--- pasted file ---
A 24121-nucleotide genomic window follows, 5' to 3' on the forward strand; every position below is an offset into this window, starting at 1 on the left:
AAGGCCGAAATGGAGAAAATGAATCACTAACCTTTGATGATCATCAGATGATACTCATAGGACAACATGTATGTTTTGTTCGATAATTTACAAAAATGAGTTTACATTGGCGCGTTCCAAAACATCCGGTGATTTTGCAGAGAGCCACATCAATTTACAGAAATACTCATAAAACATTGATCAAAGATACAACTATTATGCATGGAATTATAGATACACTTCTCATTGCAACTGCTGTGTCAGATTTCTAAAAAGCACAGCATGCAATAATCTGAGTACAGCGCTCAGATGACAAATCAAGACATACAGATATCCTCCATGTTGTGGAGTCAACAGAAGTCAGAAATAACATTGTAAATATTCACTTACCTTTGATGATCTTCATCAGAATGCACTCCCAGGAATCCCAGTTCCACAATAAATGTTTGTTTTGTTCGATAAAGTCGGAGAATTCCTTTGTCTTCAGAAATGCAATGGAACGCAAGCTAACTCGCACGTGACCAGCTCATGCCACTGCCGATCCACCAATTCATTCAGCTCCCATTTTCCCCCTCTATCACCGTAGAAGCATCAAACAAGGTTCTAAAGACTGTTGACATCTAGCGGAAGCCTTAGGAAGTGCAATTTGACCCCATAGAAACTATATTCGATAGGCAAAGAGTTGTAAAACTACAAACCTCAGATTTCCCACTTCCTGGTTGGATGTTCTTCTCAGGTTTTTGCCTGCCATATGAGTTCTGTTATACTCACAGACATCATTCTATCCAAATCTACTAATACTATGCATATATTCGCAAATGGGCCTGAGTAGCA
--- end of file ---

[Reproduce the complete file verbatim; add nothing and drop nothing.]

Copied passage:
A 24121-nucleotide genomic window follows, 5' to 3' on the forward strand; every position below is an offset into this window, starting at 1 on the left:
AAGGCCGAAATGGAGAAAATGAATCACTAACCTTTGATGATCATCAGATGATACTCATAGGACAACATGTATGTTTTGTTCGATAATTTACAAAAATGAGTTTACATTGGCGCGTTCCAAAACATCCGGTGATTTTGCAGAGAGCCACATCAATTTACAGAAATACTCATAAAACATTGATCAAAGATACAACTATTATGCATGGAATTATAGATACACTTCTCATTGCAACTGCTGTGTCAGATTTCTAAAAAGCACAGCATGCAATAATCTGAGTACAGCGCTCAGATGACAAATCAAGACATACAGATATCCTCCATGTTGTGGAGTCAACAGAAGTCAGAAATAACATTGTAAATATTCACTTACCTTTGATGATCTTCATCAGAATGCACTCCCAGGAATCCCAGTTCCACAATAAATGTTTGTTTTGTTCGATAAAGTCGGAGAATTCCTTTGTCTTCAGAAATGCAATGGAACGCAAGCTAACTCGCACGTGACCAGCTCATGCCACTGCCGATCCACCAATTCATTCAGCTCCCATTTTCCCCCTCTATCACCGTAGAAGCATCAAACAAGGTTCTAAAGACTGTTGACATCTAGCGGAAGCCTTAGGAAGTGCAATTTGACCCCATAGAAACTATATTCGATAGGCAAAGAGTTGTAAAACTACAAACCTCAGATTTCCCACTTCCTGGTTGGATGTTCTTCTCAGGTTTTTGCCTGCCATATGAGTTCTGTTATACTCACAGACATCATTCTATCCAAATCTACTAATACTATGCATATATTCGCAAATGGGCCTGAGTAGCA